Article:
medicines for Ireland



‘It’ll be better for patients’: Generic drugs firms want a new price deal with the HSE

A GROUP OF some of the biggest generic drug makers in Ireland are pushing for the HSE to change the way it decides how much to pay for medicines.

Right now, branded and generic drugs manufacturers negotiate separate deals with the HSE. A newly-launched campaign group, Medicines for Ireland, said that the HSE should negotiate one deal with the industry as a whole.

It said that this would result in more competition between drug makers, and would make medicine cheaper for the state and for patients.

Medicines for Ireland published its policy manifesto today, in which it called for several reforms of the current system of medicine supply.

The group is made up of several of the largest generic drugs manufacturers operating in Ireland, including the likes of Mylan, Teva Pharma and Clonmel Healthcare.

Generic medicines are copies of branded medicines developed by drug companies. When the patent for a branded medicine expires, other companies can then make generic copies.


Medicines for Ireland’s new manifesto has six core proposals, one of which was to set up a new Medicine Pricing Agreement, “between the Department of Health and pharmaceutical industry”.

“(This would end) the existing situation where only part of the industry participates in these negotiations,” it said.

At the moment, the HSE does its drug price negotiations for branded medicines with the Irish Pharmaceutical Healthcare Association (IPHA), which represents multinational companies operating in Ireland that make branded, on-patent drugs.

Generics companies have had separate agreements with the HSE.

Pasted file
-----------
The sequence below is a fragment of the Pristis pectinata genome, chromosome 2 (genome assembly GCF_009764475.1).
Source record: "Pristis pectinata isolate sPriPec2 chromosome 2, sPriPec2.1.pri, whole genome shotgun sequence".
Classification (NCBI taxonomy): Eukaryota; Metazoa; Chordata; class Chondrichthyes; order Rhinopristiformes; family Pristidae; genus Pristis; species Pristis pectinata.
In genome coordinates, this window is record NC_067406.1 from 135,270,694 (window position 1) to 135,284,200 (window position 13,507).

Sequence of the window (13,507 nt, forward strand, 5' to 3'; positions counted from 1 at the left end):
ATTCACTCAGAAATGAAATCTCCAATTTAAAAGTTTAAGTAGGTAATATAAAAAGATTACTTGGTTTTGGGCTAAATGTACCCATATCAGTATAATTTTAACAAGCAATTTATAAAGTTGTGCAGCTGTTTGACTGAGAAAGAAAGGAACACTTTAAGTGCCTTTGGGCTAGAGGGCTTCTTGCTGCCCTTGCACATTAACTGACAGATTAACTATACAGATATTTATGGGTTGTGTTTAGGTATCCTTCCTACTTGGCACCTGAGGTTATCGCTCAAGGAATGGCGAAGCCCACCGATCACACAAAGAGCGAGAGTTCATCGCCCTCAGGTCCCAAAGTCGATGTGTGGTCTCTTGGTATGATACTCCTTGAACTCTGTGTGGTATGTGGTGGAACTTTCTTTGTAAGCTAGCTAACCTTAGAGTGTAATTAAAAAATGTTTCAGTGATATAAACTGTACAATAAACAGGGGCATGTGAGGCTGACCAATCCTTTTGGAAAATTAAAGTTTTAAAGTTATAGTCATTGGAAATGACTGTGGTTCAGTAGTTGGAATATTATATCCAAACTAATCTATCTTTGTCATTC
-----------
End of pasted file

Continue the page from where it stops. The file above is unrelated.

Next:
However, Medicine in Ireland in Ireland said that the HSE should agree one pricing decision with the industry as a whole.

The group said that many of its members make both patented and generic medication, and argued it doesn’t make sense to negotiate two separate agreements.


Medicine in Ireland said that this would make pricing agreements simpler and more competitive, resulting in savings for the HSE and the consumer.

“(One deal) would be better for consumers and patients,” a spokeswoman for the group said.

A spokesman for the IPHA disagreed, saying that generic and branded drugs manufacturers were very different and should each have their own agreements with the HSE.

“Branded products are very different. We’re the companies that invest in the development of medicines. It costs billions to do, and most end up in failure,” the IPHA spokesmand told Fora.

“Our companies invest billions to bring products to market, and when they get approved they charge a certain amount, but they have to. Generic (manufacturers) don’t have to bear the burdens of research and development.”

Last year, the HSE reached a new deal with the IPHA, which it was said would deliver savings of hundreds of millions of euros.

The agreement was criticised by generics companies, which said that it “blocked” cheaper medicines from entering the market.